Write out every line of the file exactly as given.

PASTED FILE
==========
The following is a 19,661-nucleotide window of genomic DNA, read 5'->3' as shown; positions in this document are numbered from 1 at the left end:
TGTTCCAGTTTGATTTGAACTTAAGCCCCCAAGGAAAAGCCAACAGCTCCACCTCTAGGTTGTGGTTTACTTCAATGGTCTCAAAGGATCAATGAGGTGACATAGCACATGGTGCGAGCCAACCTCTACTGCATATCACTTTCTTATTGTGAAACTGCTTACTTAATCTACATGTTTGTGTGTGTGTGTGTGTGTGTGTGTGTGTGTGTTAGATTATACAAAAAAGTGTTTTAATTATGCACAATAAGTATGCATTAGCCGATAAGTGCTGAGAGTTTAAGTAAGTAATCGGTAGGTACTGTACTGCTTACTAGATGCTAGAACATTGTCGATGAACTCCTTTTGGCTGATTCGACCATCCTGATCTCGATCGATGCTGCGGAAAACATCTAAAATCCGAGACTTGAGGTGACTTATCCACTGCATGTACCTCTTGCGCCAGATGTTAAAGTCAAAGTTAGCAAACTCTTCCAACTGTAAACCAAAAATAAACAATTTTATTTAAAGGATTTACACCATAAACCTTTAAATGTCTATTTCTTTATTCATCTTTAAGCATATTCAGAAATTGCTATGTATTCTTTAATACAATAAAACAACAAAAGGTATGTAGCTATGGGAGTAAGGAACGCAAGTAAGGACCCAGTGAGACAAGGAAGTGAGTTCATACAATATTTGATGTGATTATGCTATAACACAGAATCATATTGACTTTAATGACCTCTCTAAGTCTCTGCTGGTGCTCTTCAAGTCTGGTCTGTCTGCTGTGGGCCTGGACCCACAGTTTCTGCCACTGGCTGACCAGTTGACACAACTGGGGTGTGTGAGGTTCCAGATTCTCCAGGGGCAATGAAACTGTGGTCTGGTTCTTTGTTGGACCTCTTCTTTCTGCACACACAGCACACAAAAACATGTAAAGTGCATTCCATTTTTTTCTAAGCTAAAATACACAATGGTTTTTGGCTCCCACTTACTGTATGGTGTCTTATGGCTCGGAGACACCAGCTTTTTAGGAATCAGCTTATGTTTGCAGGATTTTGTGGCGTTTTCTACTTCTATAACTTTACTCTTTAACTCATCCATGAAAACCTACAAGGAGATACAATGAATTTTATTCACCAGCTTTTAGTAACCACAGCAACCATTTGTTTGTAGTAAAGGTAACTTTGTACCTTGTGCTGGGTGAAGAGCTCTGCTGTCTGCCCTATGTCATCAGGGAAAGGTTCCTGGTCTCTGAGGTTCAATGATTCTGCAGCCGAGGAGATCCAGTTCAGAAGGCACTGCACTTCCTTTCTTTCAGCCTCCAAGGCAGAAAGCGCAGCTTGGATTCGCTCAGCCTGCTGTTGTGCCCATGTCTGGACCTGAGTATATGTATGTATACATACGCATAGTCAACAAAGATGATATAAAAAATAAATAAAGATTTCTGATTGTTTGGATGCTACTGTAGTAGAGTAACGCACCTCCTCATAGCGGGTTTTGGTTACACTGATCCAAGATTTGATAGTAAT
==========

The following is a 19,661-nucleotide window of genomic DNA, read 5'->3' as shown; positions in this document are numbered from 1 at the left end:
TGTTCCAGTTTGATTTGAACTTAAGCCCCCAAGGAAAAGCCAACAGCTCCACCTCTAGGTTGTGGTTTACTTCAATGGTCTCAAAGGATCAATGAGGTGACATAGCACATGGTGCGAGCCAACCTCTACTGCATATCACTTTCTTATTGTGAAACTGCTTACTTAATCTACATGTTTGTGTGTGTGTGTGTGTGTGTGTGTGTGTGTGTTAGATTATACAAAAAAGTGTTTTAATTATGCACAATAAGTATGCATTAGCCGATAAGTGCTGAGAGTTTAAGTAAGTAATCGGTAGGTACTGTACTGCTTACTAGATGCTAGAACATTGTCGATGAACTCCTTTTGGCTGATTCGACCATCCTGATCTCGATCGATGCTGCGGAAAACATCTAAAATCCGAGACTTGAGGTGACTTATCCACTGCATGTACCTCTTGCGCCAGATGTTAAAGTCAAAGTTAGCAAACTCTTCCAACTGTAAACCAAAAATAAACAATTTTATTTAAAGGATTTACACCATAAACCTTTAAATGTCTATTTCTTTATTCATCTTTAAGCATATTCAGAAATTGCTATGTATTCTTTAATACAATAAAACAACAAAAGGTATGTAGCTATGGGAGTAAGGAACGCAAGTAAGGACCCAGTGAGACAAGGAAGTGAGTTCATACAATATTTGATGTGATTATGCTATAACACAGAATCATATTGACTTTAATGACCTCTCTAAGTCTCTGCTGGTGCTCTTCAAGTCTGGTCTGTCTGCTGTGGGCCTGGACCCACAGTTTCTGCCACTGGCTGACCAGTTGACACAACTGGGGTGTGTGAGGTTCCAGATTCTCCAGGGGCAATGAAACTGTGGTCTGGTTCTTTGTTGGACCTCTTCTTTCTGCACACACAGCACACAAAAACATGTAAAGTGCATTCCATTTTTTTCTAAGCTAAAATACACAATGGTTTTTGGCTCCCACTTACTGTATGGTGTCTTATGGCTCGGAGACACCAGCTTTTTAGGAATCAGCTTATGTTTGCAGGATTTTGTGGCGTTTTCTACTTCTATAACTTTACTCTTTAACTCATCCATGAAAACCTACAAGGAGATACAATGAATTTTATTCACCAGCTTTTAGTAACCACAGCAACCATTTGTTTGTAGTAAAGGTAACTTTGTACCTTGTGCTGGGTGAAGAGCTCTGCTGTCTGCCCTATGTCATCAGGGAAAGGTTCCTGGTCTCTGAGGTTCAATGATTCTGCAGCCGAGGAGATCCAGTTCAGAAGGCACTGCACTTCCTTTCTTTCAGCCTCCAAGGCAGAAAGCGCAGCTTGGATTCGCTCAGCCTGCTGTTGTGCCCATGTCTGGACCTGAGTATATGTATGTATACATACGCATAGTCAACAAAGATGATATAAAAAATAAATAAAGATTTCTGATTGTTTGGATGCTACTGTAGTAGAGTAACGCACCTCCTCATAGCGGGTTTTGGTTACACTGATCCAAGATTTGATAGTAAT